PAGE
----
For waterfall access, drive on Route 60 to Ansted. When in town, turn right onto Page Street, which becomes Rich Creek Road. Drive briefly on this road before making a right onto Hawks Nest Road. This road will take you under Route 60 onto a paved road but will turn to gravel at the fork. Turn left at this fork, then turn right at the next fork, cross a small bridge, and drive for 0.7 mile to a wide area on the left. The waterfall is 0.1 mile down the road. A short trail over the bank will bring you to the waterfall.
Cathedral Falls is easy to locate by driving along Route 60 from Ansted toward Gauley Bridge. The waterfall is beside the road, stretching and bending as water from Cane Creek drops a spectacular 60 feet over a rocky ledge and into a cathedral of imposing walls all around. A short trail leads you to the fall. Some parking is located at the fall.
Propps Ridge Falls, located on Glade Creek, can be viewed from an old railroad trestle, creating an image of a bygone era. This 10-foot fall is on private property, so from the trestle is the only way to see it. From U.S. 19, north of the New River Gorge Bridge, drive on U.S. 60 East for 4.4 miles, then turn left on CR 41/4 (Egypt Road). Drive 0.3 mile then bear left onto Propps Ridge Road. Follow that road for approximately 4.1 miles to where it crosses Glade Creek. Parking is on the right and you will see the trestle on the left.
Wolf Creek Falls is a dramatic fall with boulders nudging each other to fashion showers and chutes over the rocks, and is well worth a scramble over the embankment. Starting from Canyon Rim Visitor Center, take a right out of the parking lot, then a hard right and follow Fayette Station Road into the Gorge, crossing Fayette Station Bridge to Kaymoor Trailhead, where there is some parking available. Walk down the road until you see the fall through a bramble of rhododendron bushes. To get to the fall, you will have to traverse down the bank by holding on to bushes and trees.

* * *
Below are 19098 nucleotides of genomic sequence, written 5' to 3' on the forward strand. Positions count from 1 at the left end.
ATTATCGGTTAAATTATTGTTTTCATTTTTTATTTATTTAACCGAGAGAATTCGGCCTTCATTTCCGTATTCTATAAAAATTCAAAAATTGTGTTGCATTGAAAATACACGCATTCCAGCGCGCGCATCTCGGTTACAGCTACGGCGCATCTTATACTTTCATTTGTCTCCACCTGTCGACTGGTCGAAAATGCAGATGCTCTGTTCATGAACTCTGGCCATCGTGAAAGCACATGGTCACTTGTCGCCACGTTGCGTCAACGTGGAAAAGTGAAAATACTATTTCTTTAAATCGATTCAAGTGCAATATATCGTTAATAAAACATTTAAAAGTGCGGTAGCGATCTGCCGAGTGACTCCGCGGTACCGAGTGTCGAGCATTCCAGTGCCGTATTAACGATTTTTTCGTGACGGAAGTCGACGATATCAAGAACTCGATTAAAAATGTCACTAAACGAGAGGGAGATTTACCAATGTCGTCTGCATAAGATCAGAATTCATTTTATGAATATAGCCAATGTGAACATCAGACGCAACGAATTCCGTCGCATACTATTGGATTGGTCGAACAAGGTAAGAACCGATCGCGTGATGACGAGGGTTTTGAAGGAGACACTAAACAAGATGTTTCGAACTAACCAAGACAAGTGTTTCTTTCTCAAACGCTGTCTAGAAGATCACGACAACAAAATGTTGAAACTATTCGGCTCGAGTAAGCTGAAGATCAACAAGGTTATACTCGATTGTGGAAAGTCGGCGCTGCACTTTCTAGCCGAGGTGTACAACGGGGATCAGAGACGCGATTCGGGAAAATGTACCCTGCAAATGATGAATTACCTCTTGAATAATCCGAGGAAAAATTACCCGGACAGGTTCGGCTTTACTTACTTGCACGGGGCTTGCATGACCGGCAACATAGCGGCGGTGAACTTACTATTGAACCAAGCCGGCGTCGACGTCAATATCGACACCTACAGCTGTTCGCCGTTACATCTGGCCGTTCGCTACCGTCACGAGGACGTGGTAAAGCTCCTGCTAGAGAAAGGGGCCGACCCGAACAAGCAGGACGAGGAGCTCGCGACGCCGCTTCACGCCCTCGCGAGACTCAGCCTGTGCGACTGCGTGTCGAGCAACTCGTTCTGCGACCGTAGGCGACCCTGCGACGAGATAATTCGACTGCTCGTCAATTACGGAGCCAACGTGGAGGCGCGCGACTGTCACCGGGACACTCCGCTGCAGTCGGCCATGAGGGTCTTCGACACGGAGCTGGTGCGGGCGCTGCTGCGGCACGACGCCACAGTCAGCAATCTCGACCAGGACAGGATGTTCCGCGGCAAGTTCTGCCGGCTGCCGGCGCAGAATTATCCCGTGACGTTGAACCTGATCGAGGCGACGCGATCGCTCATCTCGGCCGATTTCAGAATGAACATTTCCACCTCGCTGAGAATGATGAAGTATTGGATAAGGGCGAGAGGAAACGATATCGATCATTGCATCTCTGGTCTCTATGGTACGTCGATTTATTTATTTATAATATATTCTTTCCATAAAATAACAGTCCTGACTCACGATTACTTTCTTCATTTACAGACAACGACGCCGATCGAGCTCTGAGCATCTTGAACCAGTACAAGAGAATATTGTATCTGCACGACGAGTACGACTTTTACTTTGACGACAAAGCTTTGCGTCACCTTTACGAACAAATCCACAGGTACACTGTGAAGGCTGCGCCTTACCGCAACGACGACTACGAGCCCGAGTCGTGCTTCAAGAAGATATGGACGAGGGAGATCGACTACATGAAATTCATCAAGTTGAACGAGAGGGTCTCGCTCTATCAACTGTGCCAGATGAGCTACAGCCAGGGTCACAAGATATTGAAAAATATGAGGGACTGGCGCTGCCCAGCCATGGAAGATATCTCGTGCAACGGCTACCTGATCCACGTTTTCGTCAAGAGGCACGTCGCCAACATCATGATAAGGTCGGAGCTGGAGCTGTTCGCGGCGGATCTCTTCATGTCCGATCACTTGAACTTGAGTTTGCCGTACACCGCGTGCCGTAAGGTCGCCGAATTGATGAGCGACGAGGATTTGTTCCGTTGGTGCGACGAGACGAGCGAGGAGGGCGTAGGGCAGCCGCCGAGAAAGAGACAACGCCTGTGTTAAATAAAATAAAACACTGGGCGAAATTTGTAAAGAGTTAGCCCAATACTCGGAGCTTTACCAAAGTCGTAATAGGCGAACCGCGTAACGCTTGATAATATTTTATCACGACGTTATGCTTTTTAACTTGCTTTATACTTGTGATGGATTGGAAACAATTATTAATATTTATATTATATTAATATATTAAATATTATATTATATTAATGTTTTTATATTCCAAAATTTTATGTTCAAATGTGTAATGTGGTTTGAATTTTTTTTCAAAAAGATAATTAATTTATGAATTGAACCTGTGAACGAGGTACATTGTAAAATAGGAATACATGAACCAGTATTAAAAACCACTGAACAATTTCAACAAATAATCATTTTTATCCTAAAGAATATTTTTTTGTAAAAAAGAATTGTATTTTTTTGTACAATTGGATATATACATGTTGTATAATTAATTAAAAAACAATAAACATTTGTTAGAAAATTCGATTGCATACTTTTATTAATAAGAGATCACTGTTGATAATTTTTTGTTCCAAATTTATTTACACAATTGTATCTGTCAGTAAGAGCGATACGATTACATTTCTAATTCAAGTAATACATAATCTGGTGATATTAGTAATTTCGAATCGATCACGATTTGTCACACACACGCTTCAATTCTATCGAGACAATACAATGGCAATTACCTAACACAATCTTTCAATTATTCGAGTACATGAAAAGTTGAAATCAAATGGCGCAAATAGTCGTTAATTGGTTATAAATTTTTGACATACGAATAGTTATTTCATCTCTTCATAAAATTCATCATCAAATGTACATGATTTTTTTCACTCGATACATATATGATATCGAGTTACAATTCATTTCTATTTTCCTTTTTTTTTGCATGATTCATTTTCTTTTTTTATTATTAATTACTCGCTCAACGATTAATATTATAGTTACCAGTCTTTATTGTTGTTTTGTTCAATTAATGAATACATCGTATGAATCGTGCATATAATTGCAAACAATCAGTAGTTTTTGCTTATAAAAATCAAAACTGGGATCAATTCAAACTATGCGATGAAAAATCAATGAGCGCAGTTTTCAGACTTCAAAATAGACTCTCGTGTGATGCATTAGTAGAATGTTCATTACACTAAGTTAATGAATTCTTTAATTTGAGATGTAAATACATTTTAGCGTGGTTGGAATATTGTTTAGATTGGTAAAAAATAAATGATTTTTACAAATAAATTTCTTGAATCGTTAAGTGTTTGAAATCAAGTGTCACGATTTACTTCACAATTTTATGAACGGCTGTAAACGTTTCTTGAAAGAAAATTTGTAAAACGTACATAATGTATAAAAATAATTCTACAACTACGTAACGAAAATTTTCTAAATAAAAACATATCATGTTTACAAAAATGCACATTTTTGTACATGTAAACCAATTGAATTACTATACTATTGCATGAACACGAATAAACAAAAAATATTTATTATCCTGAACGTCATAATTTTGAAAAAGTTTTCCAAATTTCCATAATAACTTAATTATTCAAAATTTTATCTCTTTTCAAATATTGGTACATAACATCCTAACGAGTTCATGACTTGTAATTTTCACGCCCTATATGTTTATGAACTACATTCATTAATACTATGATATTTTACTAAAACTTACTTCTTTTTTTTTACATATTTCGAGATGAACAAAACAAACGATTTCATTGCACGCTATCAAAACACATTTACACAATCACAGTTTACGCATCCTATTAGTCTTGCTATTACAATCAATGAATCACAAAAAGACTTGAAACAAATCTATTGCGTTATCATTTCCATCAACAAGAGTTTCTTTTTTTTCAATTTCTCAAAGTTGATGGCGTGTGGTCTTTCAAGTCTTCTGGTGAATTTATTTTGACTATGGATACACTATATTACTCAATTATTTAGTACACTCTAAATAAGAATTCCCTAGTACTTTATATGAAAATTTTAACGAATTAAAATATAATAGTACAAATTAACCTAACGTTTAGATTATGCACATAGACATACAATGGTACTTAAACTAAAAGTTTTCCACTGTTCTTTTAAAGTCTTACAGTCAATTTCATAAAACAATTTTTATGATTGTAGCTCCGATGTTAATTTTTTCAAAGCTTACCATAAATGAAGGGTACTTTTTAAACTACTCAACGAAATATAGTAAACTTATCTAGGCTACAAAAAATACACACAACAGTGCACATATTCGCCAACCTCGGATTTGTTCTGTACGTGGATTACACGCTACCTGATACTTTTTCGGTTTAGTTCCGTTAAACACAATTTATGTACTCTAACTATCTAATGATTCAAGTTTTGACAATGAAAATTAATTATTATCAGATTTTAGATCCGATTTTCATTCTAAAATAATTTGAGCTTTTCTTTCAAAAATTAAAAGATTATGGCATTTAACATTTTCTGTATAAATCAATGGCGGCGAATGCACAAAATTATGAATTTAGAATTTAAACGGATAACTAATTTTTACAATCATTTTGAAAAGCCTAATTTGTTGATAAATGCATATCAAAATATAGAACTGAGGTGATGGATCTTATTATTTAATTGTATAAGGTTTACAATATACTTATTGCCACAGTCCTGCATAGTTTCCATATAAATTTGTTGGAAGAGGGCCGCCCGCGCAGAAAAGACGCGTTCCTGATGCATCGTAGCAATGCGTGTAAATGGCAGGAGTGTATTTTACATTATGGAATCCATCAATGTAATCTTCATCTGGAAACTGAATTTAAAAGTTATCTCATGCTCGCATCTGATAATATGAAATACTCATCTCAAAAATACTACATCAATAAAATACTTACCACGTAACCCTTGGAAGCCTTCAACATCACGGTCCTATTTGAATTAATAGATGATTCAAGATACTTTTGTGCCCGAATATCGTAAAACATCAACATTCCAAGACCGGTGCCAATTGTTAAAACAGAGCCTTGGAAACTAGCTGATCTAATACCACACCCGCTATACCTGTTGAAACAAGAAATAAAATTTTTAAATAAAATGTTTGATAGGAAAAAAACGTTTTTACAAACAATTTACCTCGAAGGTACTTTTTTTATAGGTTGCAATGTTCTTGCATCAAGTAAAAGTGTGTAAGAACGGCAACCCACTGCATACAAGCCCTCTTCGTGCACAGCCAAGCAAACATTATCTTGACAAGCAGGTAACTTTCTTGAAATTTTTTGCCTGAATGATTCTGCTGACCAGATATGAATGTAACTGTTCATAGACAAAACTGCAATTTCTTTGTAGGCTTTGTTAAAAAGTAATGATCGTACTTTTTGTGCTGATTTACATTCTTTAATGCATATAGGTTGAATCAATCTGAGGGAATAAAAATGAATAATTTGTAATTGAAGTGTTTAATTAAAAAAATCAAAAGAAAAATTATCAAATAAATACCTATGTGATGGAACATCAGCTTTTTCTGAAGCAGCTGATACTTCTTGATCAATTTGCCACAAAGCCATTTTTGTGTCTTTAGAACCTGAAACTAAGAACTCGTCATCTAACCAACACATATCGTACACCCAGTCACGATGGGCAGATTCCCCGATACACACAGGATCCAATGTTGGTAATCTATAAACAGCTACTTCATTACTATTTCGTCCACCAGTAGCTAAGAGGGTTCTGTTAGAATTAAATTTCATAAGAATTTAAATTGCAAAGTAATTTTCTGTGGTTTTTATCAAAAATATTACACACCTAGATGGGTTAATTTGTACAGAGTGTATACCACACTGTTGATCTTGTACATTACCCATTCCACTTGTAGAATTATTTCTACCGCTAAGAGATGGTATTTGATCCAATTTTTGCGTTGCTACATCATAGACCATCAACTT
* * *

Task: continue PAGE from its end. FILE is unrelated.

Minden Falls is the type of wide vertical fall that I enjoy capturing with my camera, with many steps for the lyrical water to meander down. It surprised me when photographing it, as it felt secluded but was only a stone’s throw from the town of Oak Hill. To locate this beauty, from W.Va. 16 in Oak Hill, bear left on Minden Road (CR 17) and drive approximately 0.3 mile. After you drive under the W.Va. 16 overpass, it is located on the left. There is a widened area beside the road for parking. You will have to take a short walk upstream, on slippery rocks, before you behold this lovely gem.
Dunloup Falls is a stunning 20-foot fall with many freshets and cascades downstream from the main fall, and is surrounded by lush trees and moss-covered cliffs. This waterfall keeps a near-steady flow, even during drier weather. It can be viewed from the roadside, or a short jaunt down the bank will take you to the water’s edge.
However, be mindful of water spray creating slick rocks near the water. To get to Dunloup, take the Glen Jean/Thurmond exit off of U.S. 19. Turn left and drive 0.5 mile then take a right on Glen Jean Lane, then take an immediate left onto McKell Avenue, then another immediate left onto Thurmond Road (CR 25). Drive for approximately 4 miles, then watch for a pull-off by Dunloup Falls on the right side of the road.
There are many more waterfalls in the Gauley and Gorge areas to explore, but these will get your summer started. The best time to scout waterfalls is during the spring and early summer, after a rainfall. Some waterfalls have sparse flow and require moderate rain to see their character created by a delicate dance between water and rock. However, too much rain can hide special qualities. Watch the weather, and the following dry day take your family or friends and allow the water to captivate you. While visiting, please remember to follow the Leave No Trace Principles, and have an enjoyable and safe summer. You can find information about Leave No Trace at https://lnt.org/.